Comparison of the Kolmogorov-Smirnov, Kuiper, and Gregory-Loredo Tests
Different variability tests are known to be sensitive to different kinds of variability. For example, whereas a Fourier based method can be very sensitive to periodic signals, it is less well-suited to detecting a short flare event otherwise interspersed in a light curve dominated by white noise. And even with periodic signals, epoch folding methods might be more sensitive than Fourier methods for folded light curve shapes that are highly non-sinusoidal. As also noted on the Kolmogorov-Smirnov and Kuiper test pages, those two tests have differing sensitivities depending upon the properties of the light curve in question. The Gregory-Loredo test is the third test utilized in the Chandra Source Catalog. It not only has good sensitivity to both aperiodic and periodic signals, but as a byproduct it also provides a "best estimate" of the light curve shape, including estimates of the light curve rate error bars. (An example of this is shown below, to highlight the meaning of these light curves.) Given that different tests can have different sensitivities depending upon the light curve properties, the Chandra Source Catalog provides three separate tests.
In test runs of the catalog pipeline, it was found that when considering the broad band flux, 22% of the sources were considered to be 99% likely variable by at least one of the three methods. Of these likely variable sources, 69% were considered (99% likely) variable by all three methods, and between 75% and 89% were considered (99% likely) variable by a given method. The Gregory-Loredo test was the least likely method to flag a source as variable, whereas the Kuiper test was the most likely to flag a source as variable. Given that the Kuiper and Kolmogorov-Smirnov tests are both comparing the same underlying distributions, albeit with different statistics, the greatest degree of correlation is seen between their respective probabilities, as shown in Figure 1.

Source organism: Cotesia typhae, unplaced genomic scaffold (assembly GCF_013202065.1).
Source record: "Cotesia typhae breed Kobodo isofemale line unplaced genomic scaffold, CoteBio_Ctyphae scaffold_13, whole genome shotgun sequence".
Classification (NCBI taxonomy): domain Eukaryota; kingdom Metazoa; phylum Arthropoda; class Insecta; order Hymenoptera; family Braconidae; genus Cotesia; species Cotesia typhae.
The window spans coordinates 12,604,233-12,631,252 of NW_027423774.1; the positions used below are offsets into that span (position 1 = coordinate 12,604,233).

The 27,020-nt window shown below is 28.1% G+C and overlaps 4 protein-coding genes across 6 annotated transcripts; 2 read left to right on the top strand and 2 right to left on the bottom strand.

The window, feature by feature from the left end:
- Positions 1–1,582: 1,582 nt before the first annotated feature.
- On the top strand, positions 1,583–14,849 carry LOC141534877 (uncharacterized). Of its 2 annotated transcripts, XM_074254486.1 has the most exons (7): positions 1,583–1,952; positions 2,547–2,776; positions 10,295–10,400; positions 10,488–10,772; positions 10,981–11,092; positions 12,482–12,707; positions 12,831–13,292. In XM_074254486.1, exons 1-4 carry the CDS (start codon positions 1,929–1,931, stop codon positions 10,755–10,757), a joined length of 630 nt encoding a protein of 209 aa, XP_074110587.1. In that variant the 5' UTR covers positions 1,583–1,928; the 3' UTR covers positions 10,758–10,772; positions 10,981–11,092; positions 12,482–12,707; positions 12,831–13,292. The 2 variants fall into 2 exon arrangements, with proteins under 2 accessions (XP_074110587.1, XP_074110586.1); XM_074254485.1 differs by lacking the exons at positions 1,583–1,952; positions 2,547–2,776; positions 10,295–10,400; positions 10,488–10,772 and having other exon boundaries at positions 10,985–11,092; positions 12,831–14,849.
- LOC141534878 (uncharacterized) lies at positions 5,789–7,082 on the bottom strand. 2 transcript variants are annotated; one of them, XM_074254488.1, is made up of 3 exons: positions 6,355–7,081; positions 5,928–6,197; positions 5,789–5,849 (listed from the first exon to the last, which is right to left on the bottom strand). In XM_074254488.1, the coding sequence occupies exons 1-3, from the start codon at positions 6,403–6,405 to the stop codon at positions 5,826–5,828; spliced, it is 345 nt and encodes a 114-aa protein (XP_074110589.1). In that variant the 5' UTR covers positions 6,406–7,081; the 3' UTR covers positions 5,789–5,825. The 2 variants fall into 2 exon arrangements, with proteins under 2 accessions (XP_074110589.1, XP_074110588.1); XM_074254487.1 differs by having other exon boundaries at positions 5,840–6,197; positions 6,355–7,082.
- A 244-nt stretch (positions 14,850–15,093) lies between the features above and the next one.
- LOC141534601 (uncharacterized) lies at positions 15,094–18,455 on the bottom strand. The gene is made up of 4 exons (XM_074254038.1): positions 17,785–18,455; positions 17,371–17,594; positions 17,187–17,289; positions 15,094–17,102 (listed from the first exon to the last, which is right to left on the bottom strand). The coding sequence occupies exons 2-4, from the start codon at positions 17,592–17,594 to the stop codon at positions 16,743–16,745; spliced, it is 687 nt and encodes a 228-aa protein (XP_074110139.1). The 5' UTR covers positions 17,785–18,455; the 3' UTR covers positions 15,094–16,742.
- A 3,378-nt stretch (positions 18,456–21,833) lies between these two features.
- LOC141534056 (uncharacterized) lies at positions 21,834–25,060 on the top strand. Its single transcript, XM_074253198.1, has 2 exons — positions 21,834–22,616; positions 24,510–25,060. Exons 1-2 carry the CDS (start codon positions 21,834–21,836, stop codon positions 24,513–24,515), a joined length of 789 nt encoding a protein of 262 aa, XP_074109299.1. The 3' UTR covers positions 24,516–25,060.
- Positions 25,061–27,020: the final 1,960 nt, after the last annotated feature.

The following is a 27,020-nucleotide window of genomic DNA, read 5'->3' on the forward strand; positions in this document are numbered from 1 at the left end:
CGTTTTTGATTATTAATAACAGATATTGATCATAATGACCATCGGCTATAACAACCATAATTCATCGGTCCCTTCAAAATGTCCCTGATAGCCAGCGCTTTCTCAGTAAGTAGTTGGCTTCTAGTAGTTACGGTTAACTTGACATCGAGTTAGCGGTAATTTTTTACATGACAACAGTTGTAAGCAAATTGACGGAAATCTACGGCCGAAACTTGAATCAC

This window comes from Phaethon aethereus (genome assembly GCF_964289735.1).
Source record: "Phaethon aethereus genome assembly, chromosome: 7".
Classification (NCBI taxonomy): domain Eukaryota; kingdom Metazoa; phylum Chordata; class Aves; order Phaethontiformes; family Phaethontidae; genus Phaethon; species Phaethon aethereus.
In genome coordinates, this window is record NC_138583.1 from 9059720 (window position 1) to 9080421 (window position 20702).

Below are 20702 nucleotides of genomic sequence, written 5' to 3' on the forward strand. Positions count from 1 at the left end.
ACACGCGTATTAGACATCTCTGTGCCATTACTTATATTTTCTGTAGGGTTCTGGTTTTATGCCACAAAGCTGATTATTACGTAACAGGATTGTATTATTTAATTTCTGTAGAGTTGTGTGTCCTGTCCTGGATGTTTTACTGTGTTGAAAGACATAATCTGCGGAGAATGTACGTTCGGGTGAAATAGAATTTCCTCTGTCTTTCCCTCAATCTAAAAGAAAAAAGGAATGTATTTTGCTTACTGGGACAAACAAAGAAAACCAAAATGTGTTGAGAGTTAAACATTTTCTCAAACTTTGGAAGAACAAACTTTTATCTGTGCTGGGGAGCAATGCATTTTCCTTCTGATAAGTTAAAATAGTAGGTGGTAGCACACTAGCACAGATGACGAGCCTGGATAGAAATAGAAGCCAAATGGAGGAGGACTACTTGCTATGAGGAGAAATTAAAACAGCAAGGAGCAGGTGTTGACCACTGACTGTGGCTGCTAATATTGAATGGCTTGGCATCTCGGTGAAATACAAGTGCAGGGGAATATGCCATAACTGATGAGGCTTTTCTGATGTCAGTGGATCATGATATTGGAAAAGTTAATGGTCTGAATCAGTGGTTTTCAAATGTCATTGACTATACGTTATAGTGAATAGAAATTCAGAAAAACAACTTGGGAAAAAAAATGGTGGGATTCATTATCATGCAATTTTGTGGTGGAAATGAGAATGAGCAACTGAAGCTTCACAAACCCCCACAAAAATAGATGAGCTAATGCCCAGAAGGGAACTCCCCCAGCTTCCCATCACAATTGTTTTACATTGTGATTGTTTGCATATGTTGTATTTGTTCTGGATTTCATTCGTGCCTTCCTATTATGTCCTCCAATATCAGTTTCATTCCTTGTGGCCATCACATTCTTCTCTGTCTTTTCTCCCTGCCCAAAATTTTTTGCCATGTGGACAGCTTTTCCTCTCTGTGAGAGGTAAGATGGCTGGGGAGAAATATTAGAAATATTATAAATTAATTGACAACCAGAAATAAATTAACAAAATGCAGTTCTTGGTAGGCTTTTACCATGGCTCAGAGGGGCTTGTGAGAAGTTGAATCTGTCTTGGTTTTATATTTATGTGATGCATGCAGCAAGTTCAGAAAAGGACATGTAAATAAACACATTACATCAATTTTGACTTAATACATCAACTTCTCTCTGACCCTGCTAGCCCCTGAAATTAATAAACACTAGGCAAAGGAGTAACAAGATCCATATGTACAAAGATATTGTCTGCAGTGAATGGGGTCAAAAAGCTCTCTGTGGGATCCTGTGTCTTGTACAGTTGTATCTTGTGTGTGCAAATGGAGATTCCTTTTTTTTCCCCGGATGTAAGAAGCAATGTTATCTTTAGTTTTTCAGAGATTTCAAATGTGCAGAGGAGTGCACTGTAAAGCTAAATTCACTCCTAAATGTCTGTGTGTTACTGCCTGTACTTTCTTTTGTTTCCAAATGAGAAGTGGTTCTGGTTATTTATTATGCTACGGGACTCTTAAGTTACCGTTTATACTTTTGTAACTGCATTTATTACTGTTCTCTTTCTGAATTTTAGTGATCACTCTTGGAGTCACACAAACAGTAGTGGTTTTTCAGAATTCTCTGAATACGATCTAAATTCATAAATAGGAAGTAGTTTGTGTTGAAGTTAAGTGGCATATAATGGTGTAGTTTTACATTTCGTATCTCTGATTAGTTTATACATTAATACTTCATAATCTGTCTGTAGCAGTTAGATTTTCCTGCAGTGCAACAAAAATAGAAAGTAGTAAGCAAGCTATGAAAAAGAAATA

On the other hand, there is a smaller degree of correlation between either the Kolomogorov-Smirnov or Kuiper test and the Gregory-Loredo test, as shown in Figure 2.
Note that the latter figure is dominated by the majority of sources that no tests find significantly variable. A slightly fairer comparison can be made by comparing values for -log10(1-probability). This is shown in Figures 3 and 4 below, which again compare the Kolmogorov-Smirnov and Kuiper tests, and the Kuiper and Gregory-Loredo tests. In general, we see that there is reasonably good correlation among the probabilities for all three tests.
In the characterization process of the Chandra Source Catalog, further quantitative comparisons among the tests will be made for a variety of light curve types, with varying degrees of variability amplitudes and various mean count rates.